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Published: August 26, 2008 05:30 am ShareThisPrintThis
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District attorney drops charges in tombstone case
By Mike Stucka
Staff Writer

SALEM - Prosecutors yesterday dropped their case against a homeless man accused of attacking a centuries-old tombstone with a piece of pipe.
Judge Michael Uhlarik dismissed the case against Donald P. Novack, 38, "without prejudice," meaning the charges could be refiled. Steve O'Connell, a spokesman for the district attorney's office, said, "Based on the evidence, we did not believe we could prove the case beyond a reasonable doubt."
Novack had been accused of causing more than $5,000 in damage to a single unidentified headstone in the Broad Street Cemetery. Patrolman John Burke said he found Novack hiding there on the afternoon of July 29, but Novack said he was trying to fix the headstones.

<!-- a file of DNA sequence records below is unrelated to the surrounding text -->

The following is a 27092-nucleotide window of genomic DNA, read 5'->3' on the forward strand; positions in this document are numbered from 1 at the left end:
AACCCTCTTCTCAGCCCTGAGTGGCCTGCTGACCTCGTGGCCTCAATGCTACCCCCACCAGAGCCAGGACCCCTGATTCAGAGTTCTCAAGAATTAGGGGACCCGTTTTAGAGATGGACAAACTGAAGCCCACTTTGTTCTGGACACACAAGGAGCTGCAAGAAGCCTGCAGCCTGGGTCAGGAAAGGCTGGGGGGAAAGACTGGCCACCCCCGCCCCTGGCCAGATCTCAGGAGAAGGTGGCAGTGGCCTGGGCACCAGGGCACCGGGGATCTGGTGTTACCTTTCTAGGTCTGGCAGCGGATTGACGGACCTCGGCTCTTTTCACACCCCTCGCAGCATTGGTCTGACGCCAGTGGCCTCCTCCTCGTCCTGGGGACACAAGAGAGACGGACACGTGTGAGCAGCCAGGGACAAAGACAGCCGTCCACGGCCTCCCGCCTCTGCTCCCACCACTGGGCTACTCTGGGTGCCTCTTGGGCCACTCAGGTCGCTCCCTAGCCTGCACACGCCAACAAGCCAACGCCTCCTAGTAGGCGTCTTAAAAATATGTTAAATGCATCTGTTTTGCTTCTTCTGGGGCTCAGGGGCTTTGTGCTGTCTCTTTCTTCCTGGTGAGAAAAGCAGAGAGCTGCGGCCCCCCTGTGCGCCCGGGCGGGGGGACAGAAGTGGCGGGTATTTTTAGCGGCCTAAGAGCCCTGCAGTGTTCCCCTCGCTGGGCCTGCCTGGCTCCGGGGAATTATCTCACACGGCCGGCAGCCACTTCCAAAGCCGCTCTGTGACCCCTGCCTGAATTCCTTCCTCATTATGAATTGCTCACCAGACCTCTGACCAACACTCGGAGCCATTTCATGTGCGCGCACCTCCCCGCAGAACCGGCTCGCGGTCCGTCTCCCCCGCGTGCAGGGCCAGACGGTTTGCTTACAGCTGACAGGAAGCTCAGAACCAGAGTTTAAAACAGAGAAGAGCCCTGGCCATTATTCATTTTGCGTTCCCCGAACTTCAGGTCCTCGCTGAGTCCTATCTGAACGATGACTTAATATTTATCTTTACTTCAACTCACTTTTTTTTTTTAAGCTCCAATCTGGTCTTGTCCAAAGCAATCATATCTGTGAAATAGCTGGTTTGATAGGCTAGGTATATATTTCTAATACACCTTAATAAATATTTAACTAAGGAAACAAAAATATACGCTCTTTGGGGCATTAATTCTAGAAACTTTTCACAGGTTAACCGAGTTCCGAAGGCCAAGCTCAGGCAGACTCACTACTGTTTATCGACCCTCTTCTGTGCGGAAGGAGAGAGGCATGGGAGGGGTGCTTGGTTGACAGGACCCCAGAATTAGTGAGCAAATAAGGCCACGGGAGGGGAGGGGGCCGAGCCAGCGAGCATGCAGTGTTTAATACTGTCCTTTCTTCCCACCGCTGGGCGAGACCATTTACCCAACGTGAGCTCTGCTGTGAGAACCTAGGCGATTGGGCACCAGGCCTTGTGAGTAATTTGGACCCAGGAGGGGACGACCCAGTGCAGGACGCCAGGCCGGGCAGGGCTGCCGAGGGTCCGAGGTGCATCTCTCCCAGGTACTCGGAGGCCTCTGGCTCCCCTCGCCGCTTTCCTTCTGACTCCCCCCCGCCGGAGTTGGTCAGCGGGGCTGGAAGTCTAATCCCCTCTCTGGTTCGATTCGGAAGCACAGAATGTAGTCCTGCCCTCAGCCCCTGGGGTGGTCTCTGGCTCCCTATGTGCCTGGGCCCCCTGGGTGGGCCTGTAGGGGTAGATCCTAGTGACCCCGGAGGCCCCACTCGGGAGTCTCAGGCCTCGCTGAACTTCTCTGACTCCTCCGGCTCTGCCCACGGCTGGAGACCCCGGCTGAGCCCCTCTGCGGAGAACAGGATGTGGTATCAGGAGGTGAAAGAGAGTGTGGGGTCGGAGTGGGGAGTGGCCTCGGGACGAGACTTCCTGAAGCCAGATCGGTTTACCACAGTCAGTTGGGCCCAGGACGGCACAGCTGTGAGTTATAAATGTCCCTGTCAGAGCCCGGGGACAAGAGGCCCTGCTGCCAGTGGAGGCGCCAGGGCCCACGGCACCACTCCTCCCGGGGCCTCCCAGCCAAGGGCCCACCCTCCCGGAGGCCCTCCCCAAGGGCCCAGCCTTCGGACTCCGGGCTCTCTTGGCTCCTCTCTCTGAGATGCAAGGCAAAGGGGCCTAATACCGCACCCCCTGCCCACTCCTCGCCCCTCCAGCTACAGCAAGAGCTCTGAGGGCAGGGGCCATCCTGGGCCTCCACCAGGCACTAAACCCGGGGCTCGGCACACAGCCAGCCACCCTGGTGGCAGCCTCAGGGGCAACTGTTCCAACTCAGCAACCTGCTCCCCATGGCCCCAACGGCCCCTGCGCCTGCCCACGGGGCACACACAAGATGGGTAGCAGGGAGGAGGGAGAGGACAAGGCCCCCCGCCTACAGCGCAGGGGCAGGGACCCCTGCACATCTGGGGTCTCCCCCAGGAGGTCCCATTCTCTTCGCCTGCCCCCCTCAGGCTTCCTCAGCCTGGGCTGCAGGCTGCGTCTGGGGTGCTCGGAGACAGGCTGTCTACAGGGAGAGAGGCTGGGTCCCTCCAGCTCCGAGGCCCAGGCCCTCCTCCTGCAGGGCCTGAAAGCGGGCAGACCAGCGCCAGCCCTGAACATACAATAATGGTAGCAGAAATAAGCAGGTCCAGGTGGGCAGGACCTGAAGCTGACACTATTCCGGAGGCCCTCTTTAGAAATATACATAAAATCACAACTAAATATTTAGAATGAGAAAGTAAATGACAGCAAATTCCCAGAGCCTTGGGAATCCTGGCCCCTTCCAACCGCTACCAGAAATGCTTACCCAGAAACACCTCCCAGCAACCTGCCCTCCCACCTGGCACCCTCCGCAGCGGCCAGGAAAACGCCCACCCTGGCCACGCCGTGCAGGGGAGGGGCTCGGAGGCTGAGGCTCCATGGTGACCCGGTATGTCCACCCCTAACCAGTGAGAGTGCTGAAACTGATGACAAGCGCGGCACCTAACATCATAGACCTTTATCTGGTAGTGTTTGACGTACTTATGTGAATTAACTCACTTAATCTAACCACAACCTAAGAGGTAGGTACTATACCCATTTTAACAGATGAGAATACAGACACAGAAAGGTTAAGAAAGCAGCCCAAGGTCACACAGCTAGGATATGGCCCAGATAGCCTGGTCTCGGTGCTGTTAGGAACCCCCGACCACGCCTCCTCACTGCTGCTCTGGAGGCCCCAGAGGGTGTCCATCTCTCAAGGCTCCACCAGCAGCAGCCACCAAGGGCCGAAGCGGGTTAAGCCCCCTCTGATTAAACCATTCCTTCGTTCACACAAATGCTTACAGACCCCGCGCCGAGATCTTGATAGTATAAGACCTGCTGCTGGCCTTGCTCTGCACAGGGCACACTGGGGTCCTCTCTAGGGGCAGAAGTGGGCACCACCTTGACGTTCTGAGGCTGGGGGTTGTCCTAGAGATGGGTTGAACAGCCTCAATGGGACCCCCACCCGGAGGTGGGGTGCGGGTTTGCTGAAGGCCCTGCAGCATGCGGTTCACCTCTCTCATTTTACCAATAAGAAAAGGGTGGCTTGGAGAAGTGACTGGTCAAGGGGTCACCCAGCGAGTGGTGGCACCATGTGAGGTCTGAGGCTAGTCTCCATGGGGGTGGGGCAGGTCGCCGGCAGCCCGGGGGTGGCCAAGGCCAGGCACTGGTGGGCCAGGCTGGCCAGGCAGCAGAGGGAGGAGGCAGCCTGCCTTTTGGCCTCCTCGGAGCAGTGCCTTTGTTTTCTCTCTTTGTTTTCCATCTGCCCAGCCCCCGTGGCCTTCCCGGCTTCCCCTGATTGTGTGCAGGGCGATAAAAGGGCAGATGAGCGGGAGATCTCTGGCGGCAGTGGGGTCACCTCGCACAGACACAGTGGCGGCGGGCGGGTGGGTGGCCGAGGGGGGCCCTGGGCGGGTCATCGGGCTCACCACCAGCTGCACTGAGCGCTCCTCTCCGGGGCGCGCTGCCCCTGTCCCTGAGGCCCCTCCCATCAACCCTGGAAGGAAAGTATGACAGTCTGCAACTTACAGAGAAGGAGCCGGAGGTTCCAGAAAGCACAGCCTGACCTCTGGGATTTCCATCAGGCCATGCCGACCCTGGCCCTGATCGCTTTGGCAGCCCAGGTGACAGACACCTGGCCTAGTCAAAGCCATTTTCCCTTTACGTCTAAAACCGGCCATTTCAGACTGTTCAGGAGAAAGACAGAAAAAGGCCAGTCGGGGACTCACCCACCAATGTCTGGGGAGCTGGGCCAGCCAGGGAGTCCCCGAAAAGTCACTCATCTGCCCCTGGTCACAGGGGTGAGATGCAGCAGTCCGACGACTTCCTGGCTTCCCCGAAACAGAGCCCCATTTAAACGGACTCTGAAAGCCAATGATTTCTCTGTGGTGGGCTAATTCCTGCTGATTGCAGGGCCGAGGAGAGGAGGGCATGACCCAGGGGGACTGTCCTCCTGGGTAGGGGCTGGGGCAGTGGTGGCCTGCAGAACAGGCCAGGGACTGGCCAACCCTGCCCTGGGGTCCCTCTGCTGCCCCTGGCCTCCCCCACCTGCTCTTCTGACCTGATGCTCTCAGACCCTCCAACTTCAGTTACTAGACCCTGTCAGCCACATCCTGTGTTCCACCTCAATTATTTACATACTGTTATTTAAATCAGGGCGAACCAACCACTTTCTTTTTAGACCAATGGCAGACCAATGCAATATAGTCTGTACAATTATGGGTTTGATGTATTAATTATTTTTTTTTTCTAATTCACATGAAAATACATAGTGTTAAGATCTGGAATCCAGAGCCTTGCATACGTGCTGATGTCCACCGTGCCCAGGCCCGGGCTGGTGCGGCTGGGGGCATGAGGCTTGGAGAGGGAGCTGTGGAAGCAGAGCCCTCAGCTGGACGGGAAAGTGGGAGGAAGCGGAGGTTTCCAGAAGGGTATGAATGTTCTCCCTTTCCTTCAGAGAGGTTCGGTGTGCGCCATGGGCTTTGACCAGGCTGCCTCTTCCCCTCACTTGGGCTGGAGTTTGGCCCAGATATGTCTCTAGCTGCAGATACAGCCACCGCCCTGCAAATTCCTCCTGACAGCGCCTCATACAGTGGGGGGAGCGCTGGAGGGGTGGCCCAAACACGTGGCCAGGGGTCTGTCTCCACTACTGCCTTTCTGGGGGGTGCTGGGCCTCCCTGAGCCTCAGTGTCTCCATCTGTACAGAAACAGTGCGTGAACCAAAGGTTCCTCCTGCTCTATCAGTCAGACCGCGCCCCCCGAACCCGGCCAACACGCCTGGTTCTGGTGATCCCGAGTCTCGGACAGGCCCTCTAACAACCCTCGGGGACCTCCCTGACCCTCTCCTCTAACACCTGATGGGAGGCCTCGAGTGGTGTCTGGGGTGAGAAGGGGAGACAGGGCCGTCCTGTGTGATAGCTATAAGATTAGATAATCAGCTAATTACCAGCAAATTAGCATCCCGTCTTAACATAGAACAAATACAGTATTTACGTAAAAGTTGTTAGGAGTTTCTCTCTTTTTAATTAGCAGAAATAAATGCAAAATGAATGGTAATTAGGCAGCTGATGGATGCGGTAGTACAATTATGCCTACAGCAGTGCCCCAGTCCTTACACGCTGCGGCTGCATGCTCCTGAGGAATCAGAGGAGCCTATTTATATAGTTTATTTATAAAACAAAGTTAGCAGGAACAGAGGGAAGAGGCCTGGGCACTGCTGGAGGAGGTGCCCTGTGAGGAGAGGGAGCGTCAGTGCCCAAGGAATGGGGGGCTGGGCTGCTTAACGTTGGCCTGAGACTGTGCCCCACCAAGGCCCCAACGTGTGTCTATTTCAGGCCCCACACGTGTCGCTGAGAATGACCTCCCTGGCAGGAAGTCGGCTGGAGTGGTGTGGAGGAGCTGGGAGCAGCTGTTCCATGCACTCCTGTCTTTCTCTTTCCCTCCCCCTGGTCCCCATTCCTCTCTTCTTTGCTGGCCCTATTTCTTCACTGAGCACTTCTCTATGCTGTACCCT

"When Novack saw one specific tombstone, he picked up a broken piece and tried to put it back," Burke reported. "... The tombstone was very old, and no marking could be seen. The damage appeared fresh, and it was broken into several pieces."
Novack was carrying a footlong pipe when officers found him, according to police.
Novack had been ordered to pay $150 toward a court-appointed attorney, Heather Ramsey of Topsfield. One week ago, she asked the court for $3,000 for psychological advice to prepare Novack's defense, saying he'd told police he had missed his medication. She cited an employee at the Salem Mission who said Novack is under psychiatric care and taking medication, but still sometimes shows symptoms of mental illness, including delusions.
A relative had paid Novack's $500 cash bail, which was refunded yesterday.
 
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